Renters facing eviction from foreclosure put pressure on local resources.
Community and government agencies are witnessing an influx of renters who are facing a struggle to find adequate housing options, or the instant cash necessary to respond to an unexpected notice to vacate. While some large cities and states have proposed or passed laws protecting renters from predatory lending practices, most renters have little legal protection or aid.
Community advocacy groups are taking notice, challenging local, state and federal leaders to address the growing concerns facing renters as a result of foreclosures. The National Low Income Housing Coalition (NLIHC) recently released a report, "Renters and the Housing Credit Crisis," drawing attention to the problems that the housing crisis is presenting to renters, who make up 32 percent of U.S. households.
In the report, co-authors Danilo Pelletiere and Keith Wardrip state that renters are being confronted with a tightening housing market in many communities, due to the foreclosure-induced increase in demand, and the rising number of bank-owned, unoccupied properties. The tightening market has further stressed the already low affordable housing stock in the nation, forcing many renters scrambling for housing options and cash for moving costs and new security deposits.
Many renters are facing eviction without any previous knowledge that their landlords were facing foreclosure. At the mercy of state laws, renters in good standing may face eviction with as little as three days notice.
There have been countless cases of predatory leasing, against which, most renters have no legal protection. Predatory leasing refers to a trend where property owners facing eviction may choose to inform tenants of foreclosure procedures at the very last moment, reaping as many fees and payments as possible before losing their properties. In some cases, tenants don't find out that the property has new owners until after they have made payments to the previous owner. These households are forced to move without planning or the ability to recover deposits or rent paid. In order to recover debts from foreclosed landlords, renters have to resort to filing their grievances in small claims courts, requiring time and money that many renters cannot afford on top of the already daunting process and costs associated.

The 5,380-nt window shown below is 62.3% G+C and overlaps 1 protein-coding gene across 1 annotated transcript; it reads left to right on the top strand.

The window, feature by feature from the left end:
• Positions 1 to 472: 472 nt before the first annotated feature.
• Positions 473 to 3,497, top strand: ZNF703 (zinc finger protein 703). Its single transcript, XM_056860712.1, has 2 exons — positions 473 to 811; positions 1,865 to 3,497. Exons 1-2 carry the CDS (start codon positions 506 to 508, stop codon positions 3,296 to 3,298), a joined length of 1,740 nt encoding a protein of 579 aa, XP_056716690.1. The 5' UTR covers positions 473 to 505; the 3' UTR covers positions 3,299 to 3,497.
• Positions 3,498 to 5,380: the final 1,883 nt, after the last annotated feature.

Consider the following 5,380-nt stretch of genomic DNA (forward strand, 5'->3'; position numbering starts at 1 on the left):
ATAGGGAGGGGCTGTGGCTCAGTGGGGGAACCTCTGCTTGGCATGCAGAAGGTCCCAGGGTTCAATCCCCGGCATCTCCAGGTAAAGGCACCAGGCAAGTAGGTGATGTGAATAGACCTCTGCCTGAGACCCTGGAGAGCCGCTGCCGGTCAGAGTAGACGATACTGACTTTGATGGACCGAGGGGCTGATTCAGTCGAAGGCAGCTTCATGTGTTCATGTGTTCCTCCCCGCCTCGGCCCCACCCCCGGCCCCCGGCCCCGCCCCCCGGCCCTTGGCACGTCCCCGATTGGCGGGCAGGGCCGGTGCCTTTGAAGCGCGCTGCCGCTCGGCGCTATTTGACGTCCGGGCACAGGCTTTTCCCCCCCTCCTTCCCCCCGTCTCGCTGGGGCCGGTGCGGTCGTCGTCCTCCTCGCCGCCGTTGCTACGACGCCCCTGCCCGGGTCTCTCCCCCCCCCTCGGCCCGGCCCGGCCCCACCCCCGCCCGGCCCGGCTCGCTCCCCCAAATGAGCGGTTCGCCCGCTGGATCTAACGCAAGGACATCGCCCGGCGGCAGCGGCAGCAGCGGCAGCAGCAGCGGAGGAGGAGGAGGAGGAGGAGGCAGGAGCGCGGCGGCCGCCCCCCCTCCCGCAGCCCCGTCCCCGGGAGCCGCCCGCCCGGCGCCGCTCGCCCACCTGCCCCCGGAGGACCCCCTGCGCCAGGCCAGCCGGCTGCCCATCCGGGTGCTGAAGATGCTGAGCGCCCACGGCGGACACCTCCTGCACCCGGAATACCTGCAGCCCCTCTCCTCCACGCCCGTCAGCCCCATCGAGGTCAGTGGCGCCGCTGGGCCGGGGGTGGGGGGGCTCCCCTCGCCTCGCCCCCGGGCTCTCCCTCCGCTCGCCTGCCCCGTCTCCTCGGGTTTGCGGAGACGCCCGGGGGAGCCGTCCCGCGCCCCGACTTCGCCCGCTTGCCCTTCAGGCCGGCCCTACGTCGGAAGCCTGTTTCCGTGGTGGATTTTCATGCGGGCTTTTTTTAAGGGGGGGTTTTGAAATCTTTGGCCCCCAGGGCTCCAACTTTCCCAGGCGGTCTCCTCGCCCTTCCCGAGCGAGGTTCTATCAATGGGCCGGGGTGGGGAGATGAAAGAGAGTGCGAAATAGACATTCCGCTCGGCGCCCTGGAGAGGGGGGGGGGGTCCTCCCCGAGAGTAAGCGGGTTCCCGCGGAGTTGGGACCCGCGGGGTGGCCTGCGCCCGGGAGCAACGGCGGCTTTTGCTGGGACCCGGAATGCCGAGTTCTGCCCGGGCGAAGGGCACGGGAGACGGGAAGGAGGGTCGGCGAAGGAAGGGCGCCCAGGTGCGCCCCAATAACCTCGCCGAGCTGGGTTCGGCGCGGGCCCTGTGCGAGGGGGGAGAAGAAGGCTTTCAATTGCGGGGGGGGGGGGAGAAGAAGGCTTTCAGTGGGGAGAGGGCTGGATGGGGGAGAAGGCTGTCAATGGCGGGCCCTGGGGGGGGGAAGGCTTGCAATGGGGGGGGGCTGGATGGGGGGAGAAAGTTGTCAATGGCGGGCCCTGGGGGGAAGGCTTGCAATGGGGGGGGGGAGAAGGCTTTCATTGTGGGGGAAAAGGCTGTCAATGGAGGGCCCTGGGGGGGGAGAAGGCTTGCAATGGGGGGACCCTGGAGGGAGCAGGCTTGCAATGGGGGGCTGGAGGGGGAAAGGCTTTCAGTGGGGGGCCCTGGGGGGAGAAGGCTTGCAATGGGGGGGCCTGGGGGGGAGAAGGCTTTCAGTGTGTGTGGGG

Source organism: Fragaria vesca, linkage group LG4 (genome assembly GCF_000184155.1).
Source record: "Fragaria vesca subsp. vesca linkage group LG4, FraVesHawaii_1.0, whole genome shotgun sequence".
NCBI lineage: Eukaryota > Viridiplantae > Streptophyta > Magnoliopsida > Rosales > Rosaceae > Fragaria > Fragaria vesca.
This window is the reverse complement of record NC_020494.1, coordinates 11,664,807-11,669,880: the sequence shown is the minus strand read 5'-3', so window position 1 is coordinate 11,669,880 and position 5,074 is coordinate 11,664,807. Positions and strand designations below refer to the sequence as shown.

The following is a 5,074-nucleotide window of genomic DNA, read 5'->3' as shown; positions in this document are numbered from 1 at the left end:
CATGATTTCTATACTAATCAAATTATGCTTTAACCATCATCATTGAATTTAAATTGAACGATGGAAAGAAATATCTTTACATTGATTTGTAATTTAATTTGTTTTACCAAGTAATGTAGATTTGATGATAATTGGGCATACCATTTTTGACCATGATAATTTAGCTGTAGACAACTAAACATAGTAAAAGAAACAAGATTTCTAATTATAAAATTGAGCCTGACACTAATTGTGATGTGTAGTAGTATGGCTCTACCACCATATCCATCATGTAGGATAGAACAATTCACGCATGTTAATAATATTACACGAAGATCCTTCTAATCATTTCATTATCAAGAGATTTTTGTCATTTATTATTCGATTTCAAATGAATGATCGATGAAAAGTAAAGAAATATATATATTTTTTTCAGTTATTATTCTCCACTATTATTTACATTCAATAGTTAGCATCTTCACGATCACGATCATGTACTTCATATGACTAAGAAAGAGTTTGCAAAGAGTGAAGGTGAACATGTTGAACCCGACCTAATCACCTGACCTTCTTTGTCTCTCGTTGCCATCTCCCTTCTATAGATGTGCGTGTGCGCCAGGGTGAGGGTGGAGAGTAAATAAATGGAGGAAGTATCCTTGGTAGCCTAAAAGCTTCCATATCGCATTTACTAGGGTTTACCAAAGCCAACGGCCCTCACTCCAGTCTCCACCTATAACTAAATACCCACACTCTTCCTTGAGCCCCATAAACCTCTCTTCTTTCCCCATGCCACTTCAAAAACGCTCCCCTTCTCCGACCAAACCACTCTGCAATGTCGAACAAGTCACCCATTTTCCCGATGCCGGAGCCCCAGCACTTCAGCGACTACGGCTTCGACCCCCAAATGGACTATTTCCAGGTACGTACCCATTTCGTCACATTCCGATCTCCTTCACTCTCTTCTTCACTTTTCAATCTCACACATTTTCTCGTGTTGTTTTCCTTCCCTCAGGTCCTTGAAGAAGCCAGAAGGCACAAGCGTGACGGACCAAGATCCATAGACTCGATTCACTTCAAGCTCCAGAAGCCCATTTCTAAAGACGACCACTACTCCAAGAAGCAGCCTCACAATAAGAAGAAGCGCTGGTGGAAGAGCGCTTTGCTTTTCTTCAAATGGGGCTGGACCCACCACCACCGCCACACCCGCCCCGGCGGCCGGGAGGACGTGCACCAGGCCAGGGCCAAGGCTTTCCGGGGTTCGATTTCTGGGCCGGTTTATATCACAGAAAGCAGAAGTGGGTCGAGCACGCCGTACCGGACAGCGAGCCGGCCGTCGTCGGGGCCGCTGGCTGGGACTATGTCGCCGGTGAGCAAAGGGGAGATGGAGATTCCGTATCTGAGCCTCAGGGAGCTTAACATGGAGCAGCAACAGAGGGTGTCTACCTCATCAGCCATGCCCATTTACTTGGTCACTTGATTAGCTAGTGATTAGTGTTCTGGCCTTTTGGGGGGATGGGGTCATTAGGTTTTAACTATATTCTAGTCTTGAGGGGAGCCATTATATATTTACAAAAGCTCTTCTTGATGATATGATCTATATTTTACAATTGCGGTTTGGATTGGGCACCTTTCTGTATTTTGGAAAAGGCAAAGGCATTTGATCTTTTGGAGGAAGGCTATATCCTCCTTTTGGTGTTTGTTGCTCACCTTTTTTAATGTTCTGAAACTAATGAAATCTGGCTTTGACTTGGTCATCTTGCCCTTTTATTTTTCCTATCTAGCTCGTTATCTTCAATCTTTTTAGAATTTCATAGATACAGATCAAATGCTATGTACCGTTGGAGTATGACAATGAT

The states with renter protection laws include provisions requiring a mandatory period of notice of foreclosure or eviction, ranging from 3 to 120 days. Only seven states plus Washington, D.C., have laws providing tenants with at least 30 days of written notice. California, Illinois, Massachusetts, New Jersey and D.C. provide renters with the greatest legal protection, with New Jersey and D.C. providing the most stringent laws, preventing eviction without just cause.
Community organizations and government agencies around the nation are reporting a shortage of resources due to a rising number of families who are becoming temporarily homeless and needing assistance in the form of food, shelter and legal advice. Schools are experiencing disruptions, soup kitchens and food pantries are running out of food, legal aid organizations and district attorney's offices are experiencing waves of calls from constituents and upset renters seeking legal advice. In cities such as Chattanooga, Tenn., Reno, Nev., San Diego, and Columbus, Ohio, tent cities have appeared as local shelters reach maximum occupancy.
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|Title Annotation:||renter protection laws|
|Publication:||Nation's Cities Weekly|
|Date:||Oct 20, 2008|
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